Ella Kemp gives us the DL on how to listen to Jake Bugg’s new album…
The third album is always a tricky one. The first one brings to light the new and peppy star bursting with talent while the second album confirms what could have just been a bit of luck. This guy is actually good. The third album then has to prove that the artist’s talent will last the test of time, survive the newcomers and stay true to whatever got them there in the first place.
Jake Bugg resurfaced from the ashes last month after a pretty spectacular career with his self titled album in 2012, followed by Shangri La only the year after. With On My One, the surly singer-songwriter from Nottingham allegedly returns to his roots, writing about his hometown and allegedly about all of the reasons he looks so unhappy most of the time.
This means that the best tracks are those that go back to basics, featuring nothing but Bugg and his guitar. The album isn’t flawless, there are a few cringe moments and some times where he gets a bit carried away, but there are some gems. Here are the best songs and how to listen to them.
On My One
He broods, he scowls, he plays the guitar and he does it all alone. Friends abroad, family at home, flatmates sulking… I feel your pain, I get the summertime sadness of solitude and so does this guy. If you identify with Jake Bugg as he opens the record, this song is the one for you.
Gimme the Love
One of the more adventurous tracks, Gimme the Love shows Bugg pushing boundaries and testing his limits. The lyrics are still his own, but from the get go the track reminisces 80s grunge rock and asks for choirs to help out on the chorus. Take this one for a spin when you need to get.shit.done. The tenacious beat and rapping Jake Bugg, however foreign it may seem, will help you run any marathon and tackle any chore. Or at least get you a little bit of love, hopefully.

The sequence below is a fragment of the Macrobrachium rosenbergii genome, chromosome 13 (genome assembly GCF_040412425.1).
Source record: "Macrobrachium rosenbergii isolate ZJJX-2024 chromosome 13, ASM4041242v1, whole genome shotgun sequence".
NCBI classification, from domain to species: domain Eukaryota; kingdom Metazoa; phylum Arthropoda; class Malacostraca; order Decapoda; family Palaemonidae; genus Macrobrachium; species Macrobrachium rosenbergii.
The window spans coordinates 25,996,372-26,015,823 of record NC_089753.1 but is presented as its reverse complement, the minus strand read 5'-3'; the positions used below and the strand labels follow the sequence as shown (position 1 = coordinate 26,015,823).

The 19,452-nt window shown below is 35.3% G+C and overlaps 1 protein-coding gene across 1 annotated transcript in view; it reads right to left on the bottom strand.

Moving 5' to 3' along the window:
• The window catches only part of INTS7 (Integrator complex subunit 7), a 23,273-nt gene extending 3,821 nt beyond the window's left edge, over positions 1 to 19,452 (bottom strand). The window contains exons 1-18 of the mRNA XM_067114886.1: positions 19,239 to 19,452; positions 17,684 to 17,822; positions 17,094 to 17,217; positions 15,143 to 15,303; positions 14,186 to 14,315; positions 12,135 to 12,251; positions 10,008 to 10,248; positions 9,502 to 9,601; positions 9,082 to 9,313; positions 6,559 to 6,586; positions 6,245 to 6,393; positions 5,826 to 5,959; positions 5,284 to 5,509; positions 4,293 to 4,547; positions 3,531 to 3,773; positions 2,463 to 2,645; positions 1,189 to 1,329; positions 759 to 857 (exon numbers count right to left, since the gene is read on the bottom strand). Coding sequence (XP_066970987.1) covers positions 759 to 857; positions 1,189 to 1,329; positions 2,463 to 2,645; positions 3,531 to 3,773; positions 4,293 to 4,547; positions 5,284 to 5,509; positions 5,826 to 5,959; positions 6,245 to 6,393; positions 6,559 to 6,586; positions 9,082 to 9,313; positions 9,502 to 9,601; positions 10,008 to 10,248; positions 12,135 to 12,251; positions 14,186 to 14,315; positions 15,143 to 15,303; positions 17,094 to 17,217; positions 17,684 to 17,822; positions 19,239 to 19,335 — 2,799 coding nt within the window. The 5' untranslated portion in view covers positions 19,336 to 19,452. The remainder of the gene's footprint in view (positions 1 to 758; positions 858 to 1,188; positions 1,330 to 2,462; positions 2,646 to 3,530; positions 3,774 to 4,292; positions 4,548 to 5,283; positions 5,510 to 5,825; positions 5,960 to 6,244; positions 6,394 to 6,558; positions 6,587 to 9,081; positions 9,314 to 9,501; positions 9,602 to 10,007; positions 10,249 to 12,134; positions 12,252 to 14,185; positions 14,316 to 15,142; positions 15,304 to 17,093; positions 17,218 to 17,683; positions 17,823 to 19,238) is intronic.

Never Wanna Dance
At first channelling some seriously vintage Dido with its opening instrumental, we have here the same melancholic Jake Bugg that we know with a mature twist. The reflective lyrics and calm and steady beat are perfect for that inbetween phase that everyone goes through. Just left school? Just left uni? Whatever your worry, ease it with Jake. No one understands him either.
By far the most beautiful song on the album, All That reminds us why we trusted the boy in the first place. Like Broken on the first album and Pine Trees on the second, this is the song to cry to, to love to, to wish to. The most simple rhythmic pattern and humble vocals, Jake Bugg doesn’t need anything else to break our hearts. On a cold evening, candles lit, chocolate ready and hot water bottle prepared, that is how All That is best served.
Love, Hope, and Misery
We couldn’t leave out a crowd pleaser could we? With a contagious and catchy chorus, not too poppy and not too whiney, Bugg strikes gold here with a song that ticks all the boxes. Its title pretty much sums up everything modern music is about and the melody is easy enough to sing along to in every situation. Best played at full volume when home alone, it was this song that carried me through the chore that is Moving Day as I sang my woes away with Jake.
It may not be your best, but you came through. We are still, now and forever yours, Jake.
Follow Ella on twitter: @Ella_Kemp